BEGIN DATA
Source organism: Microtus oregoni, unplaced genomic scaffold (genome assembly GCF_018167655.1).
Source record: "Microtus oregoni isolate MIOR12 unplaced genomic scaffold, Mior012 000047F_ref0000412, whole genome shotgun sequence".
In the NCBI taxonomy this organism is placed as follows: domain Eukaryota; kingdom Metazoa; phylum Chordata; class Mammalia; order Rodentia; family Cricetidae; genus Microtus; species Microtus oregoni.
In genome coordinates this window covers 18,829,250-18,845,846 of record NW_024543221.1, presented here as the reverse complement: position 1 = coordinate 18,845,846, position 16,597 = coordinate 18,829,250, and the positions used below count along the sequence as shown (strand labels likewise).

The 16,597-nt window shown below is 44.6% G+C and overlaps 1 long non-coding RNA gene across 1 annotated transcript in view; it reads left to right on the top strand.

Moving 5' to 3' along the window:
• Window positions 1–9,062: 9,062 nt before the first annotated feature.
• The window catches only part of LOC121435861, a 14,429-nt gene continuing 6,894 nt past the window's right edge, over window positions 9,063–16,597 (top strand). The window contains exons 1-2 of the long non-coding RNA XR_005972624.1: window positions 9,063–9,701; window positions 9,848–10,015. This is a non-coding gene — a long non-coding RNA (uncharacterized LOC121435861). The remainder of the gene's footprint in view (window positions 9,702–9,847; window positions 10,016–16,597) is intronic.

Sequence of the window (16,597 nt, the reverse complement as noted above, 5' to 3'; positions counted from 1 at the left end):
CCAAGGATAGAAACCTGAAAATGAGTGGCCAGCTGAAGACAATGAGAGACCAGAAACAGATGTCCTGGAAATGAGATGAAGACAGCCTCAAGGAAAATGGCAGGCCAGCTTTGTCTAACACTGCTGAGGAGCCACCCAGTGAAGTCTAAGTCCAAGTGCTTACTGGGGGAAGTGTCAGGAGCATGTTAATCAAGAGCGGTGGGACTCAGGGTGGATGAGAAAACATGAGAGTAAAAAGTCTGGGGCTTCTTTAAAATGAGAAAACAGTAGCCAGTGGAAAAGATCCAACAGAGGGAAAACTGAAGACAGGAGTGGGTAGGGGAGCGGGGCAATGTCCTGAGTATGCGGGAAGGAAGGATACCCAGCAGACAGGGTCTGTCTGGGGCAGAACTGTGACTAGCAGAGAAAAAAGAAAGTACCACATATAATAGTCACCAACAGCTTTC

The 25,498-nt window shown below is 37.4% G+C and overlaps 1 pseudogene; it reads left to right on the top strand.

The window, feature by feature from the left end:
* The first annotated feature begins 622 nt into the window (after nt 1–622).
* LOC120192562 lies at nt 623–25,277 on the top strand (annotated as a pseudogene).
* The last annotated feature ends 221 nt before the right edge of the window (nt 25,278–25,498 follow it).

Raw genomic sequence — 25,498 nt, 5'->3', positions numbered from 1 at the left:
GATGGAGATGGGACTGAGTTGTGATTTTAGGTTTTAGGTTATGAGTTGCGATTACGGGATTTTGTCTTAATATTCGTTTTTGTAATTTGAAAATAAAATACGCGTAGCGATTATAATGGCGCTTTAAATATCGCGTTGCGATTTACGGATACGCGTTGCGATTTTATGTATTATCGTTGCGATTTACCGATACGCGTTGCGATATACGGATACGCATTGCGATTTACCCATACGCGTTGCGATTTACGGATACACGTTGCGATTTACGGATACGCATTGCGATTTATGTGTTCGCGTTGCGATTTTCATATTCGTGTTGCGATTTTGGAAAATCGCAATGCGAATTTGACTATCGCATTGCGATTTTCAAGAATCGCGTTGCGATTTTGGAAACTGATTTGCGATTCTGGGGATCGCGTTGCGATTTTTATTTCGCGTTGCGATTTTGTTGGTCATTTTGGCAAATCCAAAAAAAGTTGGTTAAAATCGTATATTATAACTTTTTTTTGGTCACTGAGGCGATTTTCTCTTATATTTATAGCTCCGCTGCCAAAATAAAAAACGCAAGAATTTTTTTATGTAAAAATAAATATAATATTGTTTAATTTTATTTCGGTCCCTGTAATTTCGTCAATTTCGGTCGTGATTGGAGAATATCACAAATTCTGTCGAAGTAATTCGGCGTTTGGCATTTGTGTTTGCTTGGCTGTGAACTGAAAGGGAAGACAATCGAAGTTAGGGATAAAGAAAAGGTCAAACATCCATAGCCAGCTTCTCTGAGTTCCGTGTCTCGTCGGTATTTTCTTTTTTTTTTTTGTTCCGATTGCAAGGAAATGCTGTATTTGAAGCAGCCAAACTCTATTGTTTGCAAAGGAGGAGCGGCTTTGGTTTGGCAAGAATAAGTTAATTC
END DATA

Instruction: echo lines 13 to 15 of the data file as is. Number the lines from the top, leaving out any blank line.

* The first annotated feature begins 622 nt into the window (after nt 1–622).
* LOC120192562 lies at nt 623–25,277 on the top strand (annotated as a pseudogene).
* The last annotated feature ends 221 nt before the right edge of the window (nt 25,278–25,498 follow it).